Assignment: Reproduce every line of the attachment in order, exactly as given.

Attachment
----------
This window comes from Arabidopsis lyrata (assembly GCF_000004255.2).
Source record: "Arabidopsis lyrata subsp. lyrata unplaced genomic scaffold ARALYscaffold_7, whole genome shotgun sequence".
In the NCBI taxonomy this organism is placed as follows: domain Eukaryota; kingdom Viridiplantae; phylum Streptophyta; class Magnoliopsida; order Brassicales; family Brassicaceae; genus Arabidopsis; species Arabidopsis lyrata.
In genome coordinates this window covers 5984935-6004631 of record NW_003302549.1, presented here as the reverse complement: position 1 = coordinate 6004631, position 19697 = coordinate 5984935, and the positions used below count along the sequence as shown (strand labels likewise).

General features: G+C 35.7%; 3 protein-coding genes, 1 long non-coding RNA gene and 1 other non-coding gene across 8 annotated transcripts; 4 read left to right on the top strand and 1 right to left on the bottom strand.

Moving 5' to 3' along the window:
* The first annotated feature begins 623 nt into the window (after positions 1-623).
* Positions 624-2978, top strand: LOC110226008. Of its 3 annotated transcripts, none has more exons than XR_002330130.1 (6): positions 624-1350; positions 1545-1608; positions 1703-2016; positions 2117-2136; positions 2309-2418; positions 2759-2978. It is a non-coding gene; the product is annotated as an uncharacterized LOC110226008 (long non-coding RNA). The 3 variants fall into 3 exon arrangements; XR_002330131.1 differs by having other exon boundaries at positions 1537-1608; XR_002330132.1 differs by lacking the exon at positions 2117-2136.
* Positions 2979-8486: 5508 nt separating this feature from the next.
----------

This window comes from Arabidopsis lyrata (assembly GCF_000004255.2).
Source record: "Arabidopsis lyrata subsp. lyrata unplaced genomic scaffold ARALYscaffold_7, whole genome shotgun sequence".
In the NCBI taxonomy this organism is placed as follows: domain Eukaryota; kingdom Viridiplantae; phylum Streptophyta; class Magnoliopsida; order Brassicales; family Brassicaceae; genus Arabidopsis; species Arabidopsis lyrata.
In genome coordinates this window covers 5984935-6004631 of record NW_003302549.1, presented here as the reverse complement: position 1 = coordinate 6004631, position 19697 = coordinate 5984935, and the positions used below count along the sequence as shown (strand labels likewise).

General features: G+C 35.7%; 3 protein-coding genes, 1 long non-coding RNA gene and 1 other non-coding gene across 8 annotated transcripts; 4 read left to right on the top strand and 1 right to left on the bottom strand.

Moving 5' to 3' along the window:
* The first annotated feature begins 623 nt into the window (after positions 1-623).
* Positions 624-2978, top strand: LOC110226008. Of its 3 annotated transcripts, none has more exons than XR_002330130.1 (6): positions 624-1350; positions 1545-1608; positions 1703-2016; positions 2117-2136; positions 2309-2418; positions 2759-2978. It is a non-coding gene; the product is annotated as an uncharacterized LOC110226008 (long non-coding RNA). The 3 variants fall into 3 exon arrangements; XR_002330131.1 differs by having other exon boundaries at positions 1537-1608; XR_002330132.1 differs by lacking the exon at positions 2117-2136.
* Positions 2979-8486: 5508 nt separating this feature from the next.